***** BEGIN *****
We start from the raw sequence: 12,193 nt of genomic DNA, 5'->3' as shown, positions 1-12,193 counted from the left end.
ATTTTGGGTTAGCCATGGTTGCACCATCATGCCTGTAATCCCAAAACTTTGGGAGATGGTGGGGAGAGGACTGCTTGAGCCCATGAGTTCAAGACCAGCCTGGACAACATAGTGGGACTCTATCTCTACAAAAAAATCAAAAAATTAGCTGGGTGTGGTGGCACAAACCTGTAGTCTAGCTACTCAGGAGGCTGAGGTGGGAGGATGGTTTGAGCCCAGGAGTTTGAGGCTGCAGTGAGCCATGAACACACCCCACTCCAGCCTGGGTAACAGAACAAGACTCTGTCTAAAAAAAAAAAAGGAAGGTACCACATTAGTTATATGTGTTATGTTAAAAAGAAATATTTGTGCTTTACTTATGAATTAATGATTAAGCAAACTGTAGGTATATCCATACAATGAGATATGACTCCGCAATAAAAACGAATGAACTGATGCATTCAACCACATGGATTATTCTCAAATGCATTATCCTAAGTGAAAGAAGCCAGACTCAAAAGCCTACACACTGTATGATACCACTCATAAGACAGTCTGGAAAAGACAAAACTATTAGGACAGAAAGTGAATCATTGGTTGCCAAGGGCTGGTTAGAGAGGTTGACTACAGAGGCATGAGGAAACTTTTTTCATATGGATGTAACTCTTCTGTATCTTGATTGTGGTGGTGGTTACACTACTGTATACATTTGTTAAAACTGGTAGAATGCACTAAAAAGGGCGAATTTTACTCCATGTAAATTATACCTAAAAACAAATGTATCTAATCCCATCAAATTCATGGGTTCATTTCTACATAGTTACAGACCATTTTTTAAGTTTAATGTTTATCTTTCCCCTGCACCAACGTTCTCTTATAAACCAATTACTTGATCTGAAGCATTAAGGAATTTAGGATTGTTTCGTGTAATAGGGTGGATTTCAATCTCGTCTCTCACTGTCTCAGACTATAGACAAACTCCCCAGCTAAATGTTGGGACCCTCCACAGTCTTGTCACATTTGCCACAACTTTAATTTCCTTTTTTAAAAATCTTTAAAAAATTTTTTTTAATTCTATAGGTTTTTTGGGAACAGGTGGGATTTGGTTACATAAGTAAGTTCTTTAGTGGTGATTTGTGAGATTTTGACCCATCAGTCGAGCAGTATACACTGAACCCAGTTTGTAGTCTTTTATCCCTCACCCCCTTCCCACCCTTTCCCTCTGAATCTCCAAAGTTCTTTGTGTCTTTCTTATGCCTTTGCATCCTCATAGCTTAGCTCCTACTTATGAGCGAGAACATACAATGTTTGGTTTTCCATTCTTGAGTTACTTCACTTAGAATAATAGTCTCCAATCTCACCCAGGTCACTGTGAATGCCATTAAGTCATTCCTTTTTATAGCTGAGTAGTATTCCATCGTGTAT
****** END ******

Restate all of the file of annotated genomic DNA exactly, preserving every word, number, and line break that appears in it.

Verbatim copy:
We start from the raw sequence: 12,193 nt of genomic DNA, 5'->3' as shown, positions 1-12,193 counted from the left end.
ATTTTGGGTTAGCCATGGTTGCACCATCATGCCTGTAATCCCAAAACTTTGGGAGATGGTGGGGAGAGGACTGCTTGAGCCCATGAGTTCAAGACCAGCCTGGACAACATAGTGGGACTCTATCTCTACAAAAAAATCAAAAAATTAGCTGGGTGTGGTGGCACAAACCTGTAGTCTAGCTACTCAGGAGGCTGAGGTGGGAGGATGGTTTGAGCCCAGGAGTTTGAGGCTGCAGTGAGCCATGAACACACCCCACTCCAGCCTGGGTAACAGAACAAGACTCTGTCTAAAAAAAAAAAAGGAAGGTACCACATTAGTTATATGTGTTATGTTAAAAAGAAATATTTGTGCTTTACTTATGAATTAATGATTAAGCAAACTGTAGGTATATCCATACAATGAGATATGACTCCGCAATAAAAACGAATGAACTGATGCATTCAACCACATGGATTATTCTCAAATGCATTATCCTAAGTGAAAGAAGCCAGACTCAAAAGCCTACACACTGTATGATACCACTCATAAGACAGTCTGGAAAAGACAAAACTATTAGGACAGAAAGTGAATCATTGGTTGCCAAGGGCTGGTTAGAGAGGTTGACTACAGAGGCATGAGGAAACTTTTTTCATATGGATGTAACTCTTCTGTATCTTGATTGTGGTGGTGGTTACACTACTGTATACATTTGTTAAAACTGGTAGAATGCACTAAAAAGGGCGAATTTTACTCCATGTAAATTATACCTAAAAACAAATGTATCTAATCCCATCAAATTCATGGGTTCATTTCTACATAGTTACAGACCATTTTTTAAGTTTAATGTTTATCTTTCCCCTGCACCAACGTTCTCTTATAAACCAATTACTTGATCTGAAGCATTAAGGAATTTAGGATTGTTTCGTGTAATAGGGTGGATTTCAATCTCGTCTCTCACTGTCTCAGACTATAGACAAACTCCCCAGCTAAATGTTGGGACCCTCCACAGTCTTGTCACATTTGCCACAACTTTAATTTCCTTTTTTAAAAATCTTTAAAAAATTTTTTTTAATTCTATAGGTTTTTTGGGAACAGGTGGGATTTGGTTACATAAGTAAGTTCTTTAGTGGTGATTTGTGAGATTTTGACCCATCAGTCGAGCAGTATACACTGAACCCAGTTTGTAGTCTTTTATCCCTCACCCCCTTCCCACCCTTTCCCTCTGAATCTCCAAAGTTCTTTGTGTCTTTCTTATGCCTTTGCATCCTCATAGCTTAGCTCCTACTTATGAGCGAGAACATACAATGTTTGGTTTTCCATTCTTGAGTTACTTCACTTAGAATAATAGTCTCCAATCTCACCCAGGTCACTGTGAATGCCATTAAGTCATTCCTTTTTATAGCTGAGTAGTATTCCATCGTGTAT